Money Never Has Been the Problem
Some education bureaucrats are pushing a new plan to - suprise, surprise - increase spending by schools that already burn through $9.4 billion every year. Naturally, that plan will be accomplished by raising taxes across the state. Hardest hit will be families and small business owners.
The plan, briefly outlined in The State, is predicated on the replacement of local property taxes for school operation with a new, higher, statewide property rate. In addition to the so-called "swap" between local and state collections, there would be an increase of $947 million in total collections to ensure all districts are roughly equal on a per-student basis.
Schools districts collect revenues from local, state and federal taxpayers. The existing state funding regime takes in to consideration the relative wealth in each school district; school districts serving low-income districts can expect more state aid in order to offset the lower levels of taxable wealth in their communities. While the school bureaucrats that have outlined this new tax increase insist they are pursuing "equality" through the program, they've also been careful to allow individual districts to take on additional local school taxes should the plan become law.
That local tax money, which would allow wealthier districts to supplement the state aid, may well exacerbate the same "funding gap" the new tax plan was ostensible created to combat. Adding to the complexity, most federal funding for K-12 education is already targeted to districts and schools that serve the lowest income population. In other words, total per-student funding levels are often highest at the "poorest" schools.
The real question is not how much money should be slated for government schools –or even where it comes from - but how well the money is being spent and what (if any) correlation there is between the level of funding and the achievement of students.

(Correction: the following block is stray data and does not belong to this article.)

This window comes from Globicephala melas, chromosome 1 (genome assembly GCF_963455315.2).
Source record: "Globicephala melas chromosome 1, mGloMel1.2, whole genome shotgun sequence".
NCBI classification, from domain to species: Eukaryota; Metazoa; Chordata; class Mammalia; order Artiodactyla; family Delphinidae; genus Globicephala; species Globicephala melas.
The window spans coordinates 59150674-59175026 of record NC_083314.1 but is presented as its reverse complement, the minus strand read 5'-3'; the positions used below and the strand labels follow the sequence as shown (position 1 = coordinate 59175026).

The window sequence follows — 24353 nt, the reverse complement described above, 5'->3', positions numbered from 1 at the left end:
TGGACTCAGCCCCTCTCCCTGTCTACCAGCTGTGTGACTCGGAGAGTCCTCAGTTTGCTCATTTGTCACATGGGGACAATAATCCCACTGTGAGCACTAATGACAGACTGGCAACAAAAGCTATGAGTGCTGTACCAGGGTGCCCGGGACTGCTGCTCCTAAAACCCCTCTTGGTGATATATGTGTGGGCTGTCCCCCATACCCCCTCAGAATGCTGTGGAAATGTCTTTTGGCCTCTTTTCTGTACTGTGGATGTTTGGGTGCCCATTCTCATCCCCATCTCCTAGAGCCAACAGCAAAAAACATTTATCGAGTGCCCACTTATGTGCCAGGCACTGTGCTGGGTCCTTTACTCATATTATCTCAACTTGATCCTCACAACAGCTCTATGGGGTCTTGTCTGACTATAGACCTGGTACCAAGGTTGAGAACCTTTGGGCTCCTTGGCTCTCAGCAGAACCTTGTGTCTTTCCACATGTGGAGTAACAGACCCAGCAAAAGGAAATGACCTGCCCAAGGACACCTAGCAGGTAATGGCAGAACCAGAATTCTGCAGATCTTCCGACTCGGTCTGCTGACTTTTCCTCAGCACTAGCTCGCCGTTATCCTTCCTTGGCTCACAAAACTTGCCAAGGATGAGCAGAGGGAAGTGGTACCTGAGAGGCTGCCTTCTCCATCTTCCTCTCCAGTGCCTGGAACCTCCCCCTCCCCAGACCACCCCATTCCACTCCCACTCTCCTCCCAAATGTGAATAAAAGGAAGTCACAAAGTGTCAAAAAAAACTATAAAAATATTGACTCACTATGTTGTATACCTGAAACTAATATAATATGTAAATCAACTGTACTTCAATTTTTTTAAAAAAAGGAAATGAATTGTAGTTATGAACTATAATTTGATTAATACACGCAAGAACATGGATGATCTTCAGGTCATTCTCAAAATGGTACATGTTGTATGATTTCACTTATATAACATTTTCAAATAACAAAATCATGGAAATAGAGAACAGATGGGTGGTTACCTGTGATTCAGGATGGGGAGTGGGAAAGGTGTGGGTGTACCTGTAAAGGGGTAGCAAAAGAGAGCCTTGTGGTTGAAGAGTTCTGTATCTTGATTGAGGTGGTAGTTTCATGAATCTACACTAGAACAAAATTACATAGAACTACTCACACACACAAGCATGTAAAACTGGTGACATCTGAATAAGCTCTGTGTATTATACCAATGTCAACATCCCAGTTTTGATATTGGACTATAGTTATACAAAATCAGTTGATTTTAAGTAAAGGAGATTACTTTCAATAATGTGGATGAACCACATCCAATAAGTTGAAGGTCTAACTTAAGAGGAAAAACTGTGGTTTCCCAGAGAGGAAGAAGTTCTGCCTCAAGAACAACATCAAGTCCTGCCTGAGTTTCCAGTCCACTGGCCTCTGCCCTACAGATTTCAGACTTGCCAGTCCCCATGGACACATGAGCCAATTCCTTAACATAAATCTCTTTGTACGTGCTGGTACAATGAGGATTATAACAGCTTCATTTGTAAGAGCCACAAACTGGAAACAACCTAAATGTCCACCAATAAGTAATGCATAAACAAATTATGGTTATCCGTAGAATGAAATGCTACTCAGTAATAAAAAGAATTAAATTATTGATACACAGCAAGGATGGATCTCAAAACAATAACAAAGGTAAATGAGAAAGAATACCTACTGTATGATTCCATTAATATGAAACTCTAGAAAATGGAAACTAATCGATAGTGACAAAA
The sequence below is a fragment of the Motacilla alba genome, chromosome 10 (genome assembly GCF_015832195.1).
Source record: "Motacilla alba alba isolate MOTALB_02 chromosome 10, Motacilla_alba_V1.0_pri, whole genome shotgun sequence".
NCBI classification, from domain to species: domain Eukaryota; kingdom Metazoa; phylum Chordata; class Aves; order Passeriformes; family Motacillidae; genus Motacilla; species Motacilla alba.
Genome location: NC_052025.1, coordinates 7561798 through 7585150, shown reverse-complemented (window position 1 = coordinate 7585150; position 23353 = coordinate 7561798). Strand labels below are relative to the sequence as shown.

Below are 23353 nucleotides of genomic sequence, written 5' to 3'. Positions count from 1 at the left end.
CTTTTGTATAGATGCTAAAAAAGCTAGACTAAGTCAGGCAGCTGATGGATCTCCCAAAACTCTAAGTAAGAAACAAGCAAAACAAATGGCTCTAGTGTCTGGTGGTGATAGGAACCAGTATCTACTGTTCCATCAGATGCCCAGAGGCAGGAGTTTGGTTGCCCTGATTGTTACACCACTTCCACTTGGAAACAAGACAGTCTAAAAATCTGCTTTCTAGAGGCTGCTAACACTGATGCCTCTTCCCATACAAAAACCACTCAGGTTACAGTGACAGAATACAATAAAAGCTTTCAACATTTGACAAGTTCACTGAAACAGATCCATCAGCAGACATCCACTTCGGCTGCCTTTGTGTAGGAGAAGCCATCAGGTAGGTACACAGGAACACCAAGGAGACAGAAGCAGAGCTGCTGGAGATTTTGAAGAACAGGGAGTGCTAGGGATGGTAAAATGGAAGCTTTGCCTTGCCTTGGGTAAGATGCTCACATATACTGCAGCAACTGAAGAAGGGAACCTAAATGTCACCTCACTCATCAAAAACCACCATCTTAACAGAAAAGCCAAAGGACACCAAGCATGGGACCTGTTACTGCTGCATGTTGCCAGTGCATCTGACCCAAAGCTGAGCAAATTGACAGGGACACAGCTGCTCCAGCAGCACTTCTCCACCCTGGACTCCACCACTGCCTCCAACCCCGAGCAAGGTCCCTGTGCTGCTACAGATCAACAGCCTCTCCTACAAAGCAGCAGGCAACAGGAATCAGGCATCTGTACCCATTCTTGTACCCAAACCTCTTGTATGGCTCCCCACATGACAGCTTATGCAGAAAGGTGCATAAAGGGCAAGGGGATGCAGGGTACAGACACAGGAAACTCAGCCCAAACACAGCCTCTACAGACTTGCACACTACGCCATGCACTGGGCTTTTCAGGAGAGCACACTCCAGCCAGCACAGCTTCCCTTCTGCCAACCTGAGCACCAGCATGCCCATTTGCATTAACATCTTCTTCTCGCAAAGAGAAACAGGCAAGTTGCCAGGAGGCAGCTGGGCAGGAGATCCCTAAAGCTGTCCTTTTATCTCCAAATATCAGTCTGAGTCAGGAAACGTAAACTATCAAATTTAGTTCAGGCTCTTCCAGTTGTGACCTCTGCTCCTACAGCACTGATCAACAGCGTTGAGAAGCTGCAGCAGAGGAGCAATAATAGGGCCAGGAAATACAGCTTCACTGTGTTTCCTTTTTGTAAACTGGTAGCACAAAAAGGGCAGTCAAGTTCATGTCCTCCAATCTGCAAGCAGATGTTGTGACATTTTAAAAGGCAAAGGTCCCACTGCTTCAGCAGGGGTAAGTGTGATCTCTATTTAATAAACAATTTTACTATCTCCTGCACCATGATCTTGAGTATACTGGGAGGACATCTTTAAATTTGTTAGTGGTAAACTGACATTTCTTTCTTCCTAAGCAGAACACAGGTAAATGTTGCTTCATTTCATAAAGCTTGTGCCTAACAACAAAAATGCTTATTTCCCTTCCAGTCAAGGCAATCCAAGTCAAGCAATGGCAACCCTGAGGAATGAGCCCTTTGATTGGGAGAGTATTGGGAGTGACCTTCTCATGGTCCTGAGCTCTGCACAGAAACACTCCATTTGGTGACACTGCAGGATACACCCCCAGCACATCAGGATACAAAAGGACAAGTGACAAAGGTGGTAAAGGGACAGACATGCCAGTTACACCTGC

Data from the Office of Research and Statistics, a branch of the South Carolina Budget and Control Board, indicate that as total funding for the public schools in South Carolina has risen, the percentage of that money that reaches the classroom has dropped. In fact, one of the largest drop-offs in so-called “instructional” spending (as a percentage of the total budget) occurred during a massive building spree around the time South Carolina’s controversial Act 388 was passed (another contentious program designed to “reform” the state’s chaotic school funding scheme). No one, not even the most zealous taxpayer-funded advocates for higher school taxes, is arguing that that per-student funding levels in South Carolina ($11,770 for the 2012-13 school year) can be empirically connected to student performance. That’s because there is no data reliably tying student performance to funding levels at any time in any place in the US.
The fact is, South Carolina’s public schools still rate at or near the very bottom of national student performance rankings (SAT, ACT, graduation rate, etc…) and even the so-called best public schools in South Carolina remain uncompetitive with demographically similar schools in neighboring states.
According to a recent Federal report, South Carolina is now ranked 15th in income-adjust per-student spending on public education. Still, four-in-ten students in those public schools will not graduate with a high school diploma. And the best and brightest in the highest performing district still earned average SAT scores 200 points below their peers in North Carolina last year, despite lower testing rates.
Another billion dollars won’t remedy problems on this scale. Pursuing a far-reaching reform on how money is spent would be a better start.